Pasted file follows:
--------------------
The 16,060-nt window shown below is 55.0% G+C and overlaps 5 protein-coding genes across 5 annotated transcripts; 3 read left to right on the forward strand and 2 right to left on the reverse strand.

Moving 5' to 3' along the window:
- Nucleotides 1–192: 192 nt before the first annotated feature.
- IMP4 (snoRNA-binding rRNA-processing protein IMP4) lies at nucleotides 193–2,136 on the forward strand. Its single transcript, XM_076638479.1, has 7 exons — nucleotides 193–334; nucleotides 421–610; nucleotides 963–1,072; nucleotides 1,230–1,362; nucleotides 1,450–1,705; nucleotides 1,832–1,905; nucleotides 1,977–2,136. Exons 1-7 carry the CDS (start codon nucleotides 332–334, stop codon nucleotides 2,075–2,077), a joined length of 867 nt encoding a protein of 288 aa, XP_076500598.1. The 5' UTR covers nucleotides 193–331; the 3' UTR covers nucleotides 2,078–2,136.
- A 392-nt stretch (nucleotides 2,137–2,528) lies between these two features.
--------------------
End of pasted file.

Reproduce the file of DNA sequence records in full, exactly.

The 16,060-nt window shown below is 55.0% G+C and overlaps 5 protein-coding genes across 5 annotated transcripts; 3 read left to right on the forward strand and 2 right to left on the reverse strand.

Moving 5' to 3' along the window:
- Nucleotides 1–192: 192 nt before the first annotated feature.
- IMP4 (snoRNA-binding rRNA-processing protein IMP4) lies at nucleotides 193–2,136 on the forward strand. Its single transcript, XM_076638479.1, has 7 exons — nucleotides 193–334; nucleotides 421–610; nucleotides 963–1,072; nucleotides 1,230–1,362; nucleotides 1,450–1,705; nucleotides 1,832–1,905; nucleotides 1,977–2,136. Exons 1-7 carry the CDS (start codon nucleotides 332–334, stop codon nucleotides 2,075–2,077), a joined length of 867 nt encoding a protein of 288 aa, XP_076500598.1. The 5' UTR covers nucleotides 193–331; the 3' UTR covers nucleotides 2,078–2,136.
- A 392-nt stretch (nucleotides 2,137–2,528) lies between these two features.